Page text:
Cuomo’s 2020 Vision: Turbulent Waters and So Many Octopuses 1

ALBANY, N.Y. — A rainbow-colored Arc of the Moral Universe. The Burr-Hamilton duel. An octopus called Intolerance.

Anyone wondering what Gov. Andrew M. Cuomo’s 2020 agenda looks like — really looks like — need gaze no further than a commemorative poster that Mr. Cuomo unveiled at a private reception on Wednesday night after his annual State of the State address, which aimed to outline the same ideas. Minus the sea monsters.

The designer of the poster was also a surprise: The governor himself, who has spent four decades in New York politics but very little time in the state’s art scene.

Mr. Cuomo, a third-term Democrat, said he designed the mixed-media piece, sketching rough elements of it — a schooner atop a turbulent sea, the sturdy Statue of Liberty, some sort of winged demon representing Ethnocentrism — while mulling similar themes in the speech.

“A ship of state on the sea of division,” said Mr. Cuomo, describing his artistic and political vision. “That’s what my speech was all about.”

The poster was more precisely limned by the artist Rusty Zimmerman, who also did two previous pieces in Mr. Cuomo’s emerging triptych; he called the experience of working with the governor “an adventure.” The poster was paid for using campaign funds, Mr. Cuomo’s office said, though its final cost had not yet been determined.

One previous poster was from his first campaign for governor, in 2010, and the other piece, from 2012, features a man on a motorcycle (the governor’s preferred ride), a large striped bass (emblematic of Mr. Cuomo’s affection for angling) and a Ghidorah-like monster whose three heads represent corruption, bureaucracy and apathy.

Like that surreal tableau, this year’s version was inspired in part by the famed campaign ad employed in 1900 by another Democrat, William Jennings Bryan, in his run for the White House. (He was beaten by President William McKinley.)

Mr. Cuomo gave a nod to Mr. Bryan’s influence: In Mr. Bryan’s poster, Lady Liberty wields an ax to corporate greed, represented by an octopus. The governor has Mr. Bryan’s name grace what appears to be a barrel, in the grasp of a second octopus. (A squid labeled Government Incompetence completes the cephalopod trifecta.)

If Mr. Bryan’s poster is heavy with symbolism, Mr. Cuomo’s is positively overrun with it. In addition to the Ship of State (trailing a pair of small flags representing the Legislature), the frame is also populated by puffing faces of Anger and fearsome Reefs of Anger and Squalls of Hate.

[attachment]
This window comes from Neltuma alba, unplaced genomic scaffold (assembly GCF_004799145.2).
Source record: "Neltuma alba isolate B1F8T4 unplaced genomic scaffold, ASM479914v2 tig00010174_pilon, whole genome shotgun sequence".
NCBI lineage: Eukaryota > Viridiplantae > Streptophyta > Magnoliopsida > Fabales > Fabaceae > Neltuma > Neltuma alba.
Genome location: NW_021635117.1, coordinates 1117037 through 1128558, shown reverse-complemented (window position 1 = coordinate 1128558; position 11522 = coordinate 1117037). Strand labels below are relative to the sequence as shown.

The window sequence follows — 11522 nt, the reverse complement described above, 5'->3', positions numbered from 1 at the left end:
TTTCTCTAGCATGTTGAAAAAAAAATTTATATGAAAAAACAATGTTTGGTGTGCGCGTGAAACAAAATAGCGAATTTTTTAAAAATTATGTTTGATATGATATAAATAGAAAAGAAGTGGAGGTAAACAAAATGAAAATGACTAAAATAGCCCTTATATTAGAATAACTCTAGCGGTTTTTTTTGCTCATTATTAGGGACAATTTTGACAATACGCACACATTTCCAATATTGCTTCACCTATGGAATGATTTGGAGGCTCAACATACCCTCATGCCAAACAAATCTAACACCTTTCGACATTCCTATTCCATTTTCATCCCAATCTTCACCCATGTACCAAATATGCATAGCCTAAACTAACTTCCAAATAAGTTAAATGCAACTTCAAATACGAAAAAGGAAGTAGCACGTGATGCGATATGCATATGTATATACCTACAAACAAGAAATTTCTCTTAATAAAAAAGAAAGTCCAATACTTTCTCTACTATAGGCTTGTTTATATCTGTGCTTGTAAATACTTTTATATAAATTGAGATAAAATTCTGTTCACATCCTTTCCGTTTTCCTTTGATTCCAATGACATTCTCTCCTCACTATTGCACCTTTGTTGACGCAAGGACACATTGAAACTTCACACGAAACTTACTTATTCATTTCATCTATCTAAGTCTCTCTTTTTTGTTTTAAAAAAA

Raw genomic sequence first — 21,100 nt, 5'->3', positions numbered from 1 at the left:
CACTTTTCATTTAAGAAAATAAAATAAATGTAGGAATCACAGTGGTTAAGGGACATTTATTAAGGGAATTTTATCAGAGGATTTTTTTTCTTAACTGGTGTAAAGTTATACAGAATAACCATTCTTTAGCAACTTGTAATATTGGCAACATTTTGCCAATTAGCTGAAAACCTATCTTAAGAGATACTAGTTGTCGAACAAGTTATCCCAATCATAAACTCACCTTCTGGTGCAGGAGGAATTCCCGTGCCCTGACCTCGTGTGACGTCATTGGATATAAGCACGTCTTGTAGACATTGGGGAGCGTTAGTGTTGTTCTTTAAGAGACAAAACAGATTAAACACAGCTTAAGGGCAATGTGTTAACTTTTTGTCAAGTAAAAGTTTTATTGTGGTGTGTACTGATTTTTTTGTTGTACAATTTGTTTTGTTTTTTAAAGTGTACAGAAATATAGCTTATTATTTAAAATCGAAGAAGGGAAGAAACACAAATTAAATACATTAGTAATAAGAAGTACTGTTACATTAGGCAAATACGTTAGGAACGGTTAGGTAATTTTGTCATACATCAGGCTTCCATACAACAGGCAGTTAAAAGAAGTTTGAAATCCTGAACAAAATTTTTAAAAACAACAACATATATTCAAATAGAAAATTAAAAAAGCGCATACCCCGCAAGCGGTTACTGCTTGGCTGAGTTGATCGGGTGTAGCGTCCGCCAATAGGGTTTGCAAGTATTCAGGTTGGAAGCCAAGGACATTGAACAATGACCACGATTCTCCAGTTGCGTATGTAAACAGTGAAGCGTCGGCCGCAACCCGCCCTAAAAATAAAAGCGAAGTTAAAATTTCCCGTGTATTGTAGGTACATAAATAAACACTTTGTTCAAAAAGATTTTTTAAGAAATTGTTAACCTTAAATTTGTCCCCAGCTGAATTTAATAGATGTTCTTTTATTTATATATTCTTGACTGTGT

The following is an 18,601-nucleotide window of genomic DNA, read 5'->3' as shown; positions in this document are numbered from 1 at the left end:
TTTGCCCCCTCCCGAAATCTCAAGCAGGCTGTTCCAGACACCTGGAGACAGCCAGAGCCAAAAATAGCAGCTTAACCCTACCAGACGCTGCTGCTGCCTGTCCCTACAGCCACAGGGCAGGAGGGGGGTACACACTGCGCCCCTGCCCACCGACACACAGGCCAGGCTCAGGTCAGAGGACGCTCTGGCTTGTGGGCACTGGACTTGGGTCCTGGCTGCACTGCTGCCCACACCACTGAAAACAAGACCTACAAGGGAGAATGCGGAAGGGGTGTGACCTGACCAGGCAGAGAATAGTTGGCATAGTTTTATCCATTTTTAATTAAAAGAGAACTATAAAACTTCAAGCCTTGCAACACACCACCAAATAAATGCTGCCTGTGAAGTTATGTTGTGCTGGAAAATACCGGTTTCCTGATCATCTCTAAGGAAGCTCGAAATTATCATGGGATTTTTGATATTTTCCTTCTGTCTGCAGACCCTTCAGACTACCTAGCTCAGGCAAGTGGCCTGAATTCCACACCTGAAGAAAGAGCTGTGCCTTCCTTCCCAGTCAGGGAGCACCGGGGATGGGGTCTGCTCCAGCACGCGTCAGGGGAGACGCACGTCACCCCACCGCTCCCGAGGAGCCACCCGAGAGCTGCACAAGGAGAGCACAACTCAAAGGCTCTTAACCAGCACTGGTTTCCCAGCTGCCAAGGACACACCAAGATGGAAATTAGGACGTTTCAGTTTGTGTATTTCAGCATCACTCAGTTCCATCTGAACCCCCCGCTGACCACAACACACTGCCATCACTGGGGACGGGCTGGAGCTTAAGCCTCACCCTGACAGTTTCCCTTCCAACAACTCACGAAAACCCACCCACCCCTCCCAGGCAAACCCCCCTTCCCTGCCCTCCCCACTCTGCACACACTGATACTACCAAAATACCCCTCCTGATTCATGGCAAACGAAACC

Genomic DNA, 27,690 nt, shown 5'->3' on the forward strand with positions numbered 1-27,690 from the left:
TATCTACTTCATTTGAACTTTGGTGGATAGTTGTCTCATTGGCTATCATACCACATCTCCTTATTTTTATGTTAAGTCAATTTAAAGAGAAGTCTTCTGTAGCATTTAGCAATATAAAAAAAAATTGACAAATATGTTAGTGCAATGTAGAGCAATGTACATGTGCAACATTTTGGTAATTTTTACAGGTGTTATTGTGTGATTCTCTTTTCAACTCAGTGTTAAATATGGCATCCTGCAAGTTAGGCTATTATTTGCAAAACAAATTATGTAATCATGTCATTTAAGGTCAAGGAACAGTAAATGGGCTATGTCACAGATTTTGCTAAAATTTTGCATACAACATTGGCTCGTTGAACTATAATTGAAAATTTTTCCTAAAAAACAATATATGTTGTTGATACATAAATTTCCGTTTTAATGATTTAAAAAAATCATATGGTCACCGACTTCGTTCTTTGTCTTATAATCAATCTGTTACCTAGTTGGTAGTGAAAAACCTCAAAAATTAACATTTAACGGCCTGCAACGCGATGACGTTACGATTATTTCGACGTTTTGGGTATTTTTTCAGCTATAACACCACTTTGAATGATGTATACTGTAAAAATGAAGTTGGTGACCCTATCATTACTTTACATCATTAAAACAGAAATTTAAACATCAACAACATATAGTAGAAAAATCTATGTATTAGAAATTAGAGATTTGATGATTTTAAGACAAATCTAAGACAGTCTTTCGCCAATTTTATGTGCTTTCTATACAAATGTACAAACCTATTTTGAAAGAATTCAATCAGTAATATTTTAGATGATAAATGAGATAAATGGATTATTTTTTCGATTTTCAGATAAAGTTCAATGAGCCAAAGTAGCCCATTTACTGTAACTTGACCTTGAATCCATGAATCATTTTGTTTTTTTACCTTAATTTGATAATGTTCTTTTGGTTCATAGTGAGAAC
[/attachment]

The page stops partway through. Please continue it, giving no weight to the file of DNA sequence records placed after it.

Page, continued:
There’s also a palisade of Progress, listing accomplishments from his nine-plus years in office, such as election reform, minimum wage increases and paid family leave.

“This is how I see us,” Mr. Cuomo said in an interview in his office on Thursday, noting his administration’s achievements. “We’re in the middle of that and we’re navigating through that.”

Curiously, the palisade portion of the poster also includes a tiny depiction of the 1804 duel between Aaron Burr and Alexander Hamilton, which occurred in Weehawken, which is … in New Jersey. (Mr. Cuomo admitted this was not geographically accurate, but seems well within artistic license.)

The ship also has a flag reading “52-56,” an apparent reference to Mr. Cuomo’s father, Mario M. Cuomo (who served as the state’s 52nd governor) and Mr. Cuomo himself (who is No. 56), whose portrait tops the frame with the label: “Fighter for the People.”

The governor said he had also been deeply inspired by a lyric from the Leonard Cohen song “Democracy,” which refers to just such a ship in similar straits. (He also sang a snippet from the singer’s “Hallelujah,” which he called “a beaut” of a tune.)

Surrounded by elegant political memorabilia of Democratic political icons (a re-election poster for Franklin D. Roosevelt, a bust of Robert F. Kennedy), Mr. Cuomo spoke passionately about the poster, noting that similar endeavors were once a common way of expressing a politician’s values and plans.

Mr. Cuomo said he had worked on the design for two months, even as he planned his annual address. And, like any artist, he said he had grappled with how to get so many big ideas — the state of the world, the state of civic society and, yes, the state of the state — down on a little canvas.

“How do I make them fit together, because I see them as all parts, all elements of the same picture, all elements of the same speech,” Mr. Cuomo said. “But then you say, How do you communicate all this?”